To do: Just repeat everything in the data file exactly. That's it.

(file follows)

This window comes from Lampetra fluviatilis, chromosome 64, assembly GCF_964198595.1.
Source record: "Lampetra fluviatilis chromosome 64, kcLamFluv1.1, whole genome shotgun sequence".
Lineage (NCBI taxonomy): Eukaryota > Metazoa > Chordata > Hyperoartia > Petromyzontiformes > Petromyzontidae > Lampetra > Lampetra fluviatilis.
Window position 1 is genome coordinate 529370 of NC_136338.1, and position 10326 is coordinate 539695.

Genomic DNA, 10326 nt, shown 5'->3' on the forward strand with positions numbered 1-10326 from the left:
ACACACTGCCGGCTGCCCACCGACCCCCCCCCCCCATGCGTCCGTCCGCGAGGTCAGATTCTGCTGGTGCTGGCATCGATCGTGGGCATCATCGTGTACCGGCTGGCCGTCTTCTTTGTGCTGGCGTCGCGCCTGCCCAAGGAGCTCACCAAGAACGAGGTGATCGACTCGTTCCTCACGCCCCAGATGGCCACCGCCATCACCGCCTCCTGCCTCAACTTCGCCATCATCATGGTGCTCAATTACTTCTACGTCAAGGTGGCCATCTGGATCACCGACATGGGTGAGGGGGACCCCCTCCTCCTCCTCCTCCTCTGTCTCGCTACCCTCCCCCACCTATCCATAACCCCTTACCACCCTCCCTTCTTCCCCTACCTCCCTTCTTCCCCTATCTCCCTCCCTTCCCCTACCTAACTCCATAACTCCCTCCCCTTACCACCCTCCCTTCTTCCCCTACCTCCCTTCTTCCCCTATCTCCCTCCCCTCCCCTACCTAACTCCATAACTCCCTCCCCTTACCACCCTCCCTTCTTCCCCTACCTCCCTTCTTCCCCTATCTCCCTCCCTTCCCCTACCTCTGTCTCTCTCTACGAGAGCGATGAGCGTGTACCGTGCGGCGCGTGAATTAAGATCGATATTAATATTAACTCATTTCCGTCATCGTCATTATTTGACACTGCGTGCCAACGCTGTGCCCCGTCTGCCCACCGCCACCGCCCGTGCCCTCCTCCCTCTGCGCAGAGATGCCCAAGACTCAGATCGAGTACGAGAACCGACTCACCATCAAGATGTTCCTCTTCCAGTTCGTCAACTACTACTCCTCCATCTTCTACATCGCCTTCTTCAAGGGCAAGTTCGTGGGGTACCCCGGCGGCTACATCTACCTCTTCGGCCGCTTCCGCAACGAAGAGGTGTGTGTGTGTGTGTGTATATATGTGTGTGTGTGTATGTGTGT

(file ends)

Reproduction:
This window comes from Lampetra fluviatilis, chromosome 64, assembly GCF_964198595.1.
Source record: "Lampetra fluviatilis chromosome 64, kcLamFluv1.1, whole genome shotgun sequence".
Lineage (NCBI taxonomy): Eukaryota > Metazoa > Chordata > Hyperoartia > Petromyzontiformes > Petromyzontidae > Lampetra > Lampetra fluviatilis.
Window position 1 is genome coordinate 529370 of NC_136338.1, and position 10326 is coordinate 539695.

Genomic DNA, 10326 nt, shown 5'->3' on the forward strand with positions numbered 1-10326 from the left:
ACACACTGCCGGCTGCCCACCGACCCCCCCCCCCCATGCGTCCGTCCGCGAGGTCAGATTCTGCTGGTGCTGGCATCGATCGTGGGCATCATCGTGTACCGGCTGGCCGTCTTCTTTGTGCTGGCGTCGCGCCTGCCCAAGGAGCTCACCAAGAACGAGGTGATCGACTCGTTCCTCACGCCCCAGATGGCCACCGCCATCACCGCCTCCTGCCTCAACTTCGCCATCATCATGGTGCTCAATTACTTCTACGTCAAGGTGGCCATCTGGATCACCGACATGGGTGAGGGGGACCCCCTCCTCCTCCTCCTCCTCTGTCTCGCTACCCTCCCCCACCTATCCATAACCCCTTACCACCCTCCCTTCTTCCCCTACCTCCCTTCTTCCCCTATCTCCCTCCCTTCCCCTACCTAACTCCATAACTCCCTCCCCTTACCACCCTCCCTTCTTCCCCTACCTCCCTTCTTCCCCTATCTCCCTCCCCTCCCCTACCTAACTCCATAACTCCCTCCCCTTACCACCCTCCCTTCTTCCCCTACCTCCCTTCTTCCCCTATCTCCCTCCCTTCCCCTACCTCTGTCTCTCTCTACGAGAGCGATGAGCGTGTACCGTGCGGCGCGTGAATTAAGATCGATATTAATATTAACTCATTTCCGTCATCGTCATTATTTGACACTGCGTGCCAACGCTGTGCCCCGTCTGCCCACCGCCACCGCCCGTGCCCTCCTCCCTCTGCGCAGAGATGCCCAAGACTCAGATCGAGTACGAGAACCGACTCACCATCAAGATGTTCCTCTTCCAGTTCGTCAACTACTACTCCTCCATCTTCTACATCGCCTTCTTCAAGGGCAAGTTCGTGGGGTACCCCGGCGGCTACATCTACCTCTTCGGCCGCTTCCGCAACGAAGAGGTGTGTGTGTGTGTGTGTATATATGTGTGTGTGTGTATGTGTGT